April 18, 2007

Numbers 8-10: Wagons away

Today's reading is Numbers 8-10 (read it in the KJV or NIV)

Today's passage covers the commandment to set up lamps in the tabernacle; the setting apart of the Levites; the first Passover; God's cloud above the tabernacle; the commandment to make silver trumpets; and the Israelites' departure from Sinai.

Imagine the scenario: you've got about two million men, women, and children camped at the base of a mountain. You need to get them all moving in some semblance of order so that they all reach their destination in fighting condition. Furthermore, you have no cell phones, no loudspeakers, no walkie-talkies, no live-coverage broadcast CNN feeds. In fact, you have no modern communication equipment whatsoever. So how do you do it? This is the precise question that arises in Num. 9-10.

The first thing you're going to need is a sign that it's time to pack up and head out. If you left it up to a single man, people might claim he was despotic. After all, the Israelites just left Egypt, where they were under the iron hand of the Pharaoh. The last thing they wanted once they were free was to be ruled by yet another arbitrary commander. On the other hand, if you left the movements up to a committee, they might be camped at Sinai for twenty years while waiting for "the opportune moment."

So they Israelites did what any good, religious, ancient people would do: they trusted God. Unlike many other ancient civilizations, however, God rose to the challenge and answered. God materialized in the form of a cloud over the tabernacle, at the centre of the Israelite camp. When it was time to stay put, the cloud remained hovering over the tabernacle. When it was time to move out, the cloud lifted up and floated over to the new location for the camp. It was that simple: cloud down, stay where you are; cloud on the move, you'd better follow it. (Num. 9:15-23)

I's well and good that the cloud was the signal to move, but if everyone moved at once, there would be chaos in the camps. We've seen the mayhem that can erupt at super-sale days at Future Shop; imagine that multiplied several hundred thousand times. So the Israelites needed a signal on a slightly smaller scale, something more manageable.

Enter Num. 10:1-10. In these verses, God commands the Israelites to build two silver trumpets to sound the assembly and the march. One blast on the trumpet meant it was time for the eastern camps to set out. Two blasts meant the southern camps should follow them. (Num. 10:5-6) There is no indication for the signals for the western and northern camps; we'll just have to assume they worked things out for themselves.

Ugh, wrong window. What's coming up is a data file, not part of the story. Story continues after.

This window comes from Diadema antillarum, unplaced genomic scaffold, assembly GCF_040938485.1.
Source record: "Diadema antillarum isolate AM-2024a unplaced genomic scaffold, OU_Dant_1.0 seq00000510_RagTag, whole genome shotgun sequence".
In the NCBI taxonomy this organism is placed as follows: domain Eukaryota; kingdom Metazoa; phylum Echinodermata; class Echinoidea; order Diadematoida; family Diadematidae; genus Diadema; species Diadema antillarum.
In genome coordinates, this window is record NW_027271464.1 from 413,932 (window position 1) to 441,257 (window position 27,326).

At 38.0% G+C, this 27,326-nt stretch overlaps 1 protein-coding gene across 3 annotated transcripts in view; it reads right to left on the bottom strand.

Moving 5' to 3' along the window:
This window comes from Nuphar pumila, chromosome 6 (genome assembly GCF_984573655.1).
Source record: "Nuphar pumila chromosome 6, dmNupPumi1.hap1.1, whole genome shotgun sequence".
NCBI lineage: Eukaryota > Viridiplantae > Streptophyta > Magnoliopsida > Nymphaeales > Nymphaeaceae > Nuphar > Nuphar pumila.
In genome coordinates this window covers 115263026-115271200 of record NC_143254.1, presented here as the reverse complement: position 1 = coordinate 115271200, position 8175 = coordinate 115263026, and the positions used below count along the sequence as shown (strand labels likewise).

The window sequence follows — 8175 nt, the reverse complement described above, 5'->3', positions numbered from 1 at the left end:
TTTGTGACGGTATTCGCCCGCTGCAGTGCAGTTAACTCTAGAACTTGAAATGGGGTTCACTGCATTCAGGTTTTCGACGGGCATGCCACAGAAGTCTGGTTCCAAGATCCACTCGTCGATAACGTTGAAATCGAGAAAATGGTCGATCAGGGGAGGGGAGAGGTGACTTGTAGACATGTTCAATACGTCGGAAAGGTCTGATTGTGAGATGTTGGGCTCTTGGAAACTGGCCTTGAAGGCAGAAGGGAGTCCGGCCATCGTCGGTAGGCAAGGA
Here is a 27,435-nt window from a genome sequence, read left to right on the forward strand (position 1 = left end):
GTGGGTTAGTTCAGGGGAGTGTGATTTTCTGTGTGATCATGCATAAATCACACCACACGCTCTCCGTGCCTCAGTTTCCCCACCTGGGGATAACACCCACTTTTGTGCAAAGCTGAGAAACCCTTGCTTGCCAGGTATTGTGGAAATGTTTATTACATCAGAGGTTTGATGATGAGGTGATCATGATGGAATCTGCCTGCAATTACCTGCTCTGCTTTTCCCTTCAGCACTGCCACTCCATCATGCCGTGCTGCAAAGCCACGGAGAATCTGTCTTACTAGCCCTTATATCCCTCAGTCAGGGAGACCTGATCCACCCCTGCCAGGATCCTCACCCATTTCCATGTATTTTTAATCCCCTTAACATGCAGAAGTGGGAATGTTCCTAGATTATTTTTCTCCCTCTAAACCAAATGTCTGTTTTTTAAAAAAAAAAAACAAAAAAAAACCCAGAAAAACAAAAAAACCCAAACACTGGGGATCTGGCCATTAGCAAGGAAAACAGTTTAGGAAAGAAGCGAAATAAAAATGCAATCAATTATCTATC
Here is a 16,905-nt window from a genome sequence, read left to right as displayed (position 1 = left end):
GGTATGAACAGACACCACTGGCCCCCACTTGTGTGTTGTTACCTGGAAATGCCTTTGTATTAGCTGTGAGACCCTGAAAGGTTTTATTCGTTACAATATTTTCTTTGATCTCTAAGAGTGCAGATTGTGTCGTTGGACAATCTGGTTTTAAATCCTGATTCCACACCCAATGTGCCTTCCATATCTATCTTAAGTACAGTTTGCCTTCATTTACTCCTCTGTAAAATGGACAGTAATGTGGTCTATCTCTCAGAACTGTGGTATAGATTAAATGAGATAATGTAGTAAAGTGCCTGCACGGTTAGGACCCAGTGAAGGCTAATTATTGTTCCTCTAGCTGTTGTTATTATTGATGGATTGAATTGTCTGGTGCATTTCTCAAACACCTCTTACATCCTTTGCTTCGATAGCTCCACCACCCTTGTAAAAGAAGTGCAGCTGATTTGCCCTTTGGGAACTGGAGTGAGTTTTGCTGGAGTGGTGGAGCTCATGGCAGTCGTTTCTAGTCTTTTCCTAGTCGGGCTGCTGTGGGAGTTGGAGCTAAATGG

Trumpets were traditional tools to gather assemblies and signal the hour of departure. In the late 15th century, a pilgrim by the name of Pietro Casola noted that on his pilgrimage from Venice to Jerusalem, the ship's captain used trumpets to call the pilgrims back to the ship or to announce imminent departures. So at least two and a half millennia after the Israelites' departure from Sinai, trumpets were still being used in the way God indicated. That's lasting value.

Of course, trumpets could be used for other reasons, and in fact they were. Num. 10:9-10 notes several other times the trumpets should be blown: when going to war, on days of gladness, of days of solemnity, at the beginning of the month, over burnt offerings, and over peace offerings. Or, to paraphrase, there was a lot of trumpet-blowing in the Israelite camp. Especially given that there were daily burnt offerings at the tabernacle, the sound of trumpets would have been nearly as ubiquitous in the Israelite camp as church bells are in a modern European town. It's a good thing God make sure to tell Moses that the blast for journeying should be different from the other ones.

Where were we? Ah, yes. The cloud had lifted, the trumpets had been sounded, and it was time to hitch up the wagons and head out.

Of course, the Israelites had been camped at Sinai for a long time. They arrived in the third month after the Exodus (Ex. 19:1), and didn't leave until nearly a year later. (Num. 10:11 -- the twentieth day of the second month of the second year after the Exodus) They were layabout homebodies by this point, comfortable where they were.

Because of this long sedentary period, God decided it might be best not to tax the Israelites' walking legs too much and only took them on a three-day journey before settling down on the tabernacle again. (Num. 10:33) After all, a journey of forty years begins with a single step. Or, in this case, a single three-day trek. They Israelites would have plenty of time to complain about pebbles in their sandals later. For now, it was best to get them used to walking without straining them overmuch.

In the end, then, Moses had a decent system in place to get the Israelites up and moving: look for the cloud's departure, sound the trumpets, and get the camp moving, hopefully not for too long. Of course, it still must have been fairly chaotic the first few times the Israelites decided to march. There's only so much you can do with two million people and a limited budget. On the other hand, things are easier when you've got God on your side.

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